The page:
It’s not easy to lose weight post-partum. Let’s face it. Losing weight can be hard. Losing weight as a parent, can be extra hard. Prior to having children, it’s more of a mental barrier than anything else – whilst you may claim to have no time to exercise, or the lack the means to afford to eat healthily, or the energy to get your butt to the gym – although we may convince ourselves it’s a task too difficult to even attempt, nothing compares to the difficulty you may face after having a child. Roughly one quarter of all women retain 11lbs or more a year after giving birth, and after joining mum club, I can now empathize completely. You have less time, you have less money, and there’s no arguing with the fact you have considerably less energy – heck, I had none for the first 4 months. No one is denying it is difficult that it can be challenging to lose the excess weight, especially if your not yet in the mindset to get really stuck into it. Despite what many think though, there is no need for a complete lifestyle overhaul; there may in fact be a key reasons you cannot shed those extra few pounds, and a few small changes you can make that will make a massive difference to the results you are personally seeing.
There are not enough hours in the day as a parent, I’ll be the first to preach that one. With a newborn, you don’t get the five minutes to go to the toilet let alone the hour to go to the gym – with a toddler, they’ve gained some independence, but chances are you’ve also returned to your working day and any chance of a quick workout has disappeared again. If you stay at home, you can’t find the time, if you work, you can’t find the time – it’s a lose lose situation, and one that I can completely understand. Nutrition coupled with an active lifestyle are the two main influencing factors on bodyweight, so if we can’t find time to cook healthy options, or to workout, how is it possible to lose weight?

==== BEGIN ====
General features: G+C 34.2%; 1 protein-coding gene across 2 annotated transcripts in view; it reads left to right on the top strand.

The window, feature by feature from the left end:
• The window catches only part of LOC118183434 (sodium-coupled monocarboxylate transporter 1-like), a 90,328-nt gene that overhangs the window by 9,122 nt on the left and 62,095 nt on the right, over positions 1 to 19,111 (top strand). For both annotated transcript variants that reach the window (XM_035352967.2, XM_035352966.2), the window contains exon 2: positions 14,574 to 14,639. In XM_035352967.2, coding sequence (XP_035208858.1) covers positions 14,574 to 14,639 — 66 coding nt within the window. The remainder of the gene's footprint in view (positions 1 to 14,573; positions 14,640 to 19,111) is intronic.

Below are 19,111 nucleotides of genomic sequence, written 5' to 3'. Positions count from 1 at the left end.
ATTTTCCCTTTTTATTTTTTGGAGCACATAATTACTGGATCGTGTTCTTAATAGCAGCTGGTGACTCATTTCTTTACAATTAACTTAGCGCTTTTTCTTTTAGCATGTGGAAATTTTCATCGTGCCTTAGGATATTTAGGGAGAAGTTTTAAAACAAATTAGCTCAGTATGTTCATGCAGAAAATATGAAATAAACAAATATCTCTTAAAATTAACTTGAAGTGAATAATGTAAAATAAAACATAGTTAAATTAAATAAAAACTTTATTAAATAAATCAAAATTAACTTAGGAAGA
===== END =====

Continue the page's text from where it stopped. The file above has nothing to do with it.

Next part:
It’s simple. Work more efficiently, not more.
There are so many healthy dinners that take less than 5 minutes to prepare, lunches that you can take straight out the freezer and snacks that are ready to hand, provided you do a little bit of planning and preperation. On a Sunday, I spend roughly two hours prepping food for pretty much my entire week – this is 2 hours where I have someone watch my son, whether that be my partner, or my mum, but there is nothing to say that this can’t be done during a nap, or after the kids go to bed. Two hours may seem excessive at one time, but how much time would you normally spend preparing food daily? Preparing food in advance means healthy, quick and satisfying meals are ready to hand when I get hungry, they reduce food wastage and take away any dangers of shoving on a pizza because I can’t think of anything else to cook. My own meal prepping posts will be live periodically throughout this month, but the reality is that it’s something that you can do with little to no input from me anyway, you probably no what healthy choices are, and you probably like them – you just don’t have the time to prepare them. Find two hours, find a freezer, and you’ve found a nutritious diet for the week.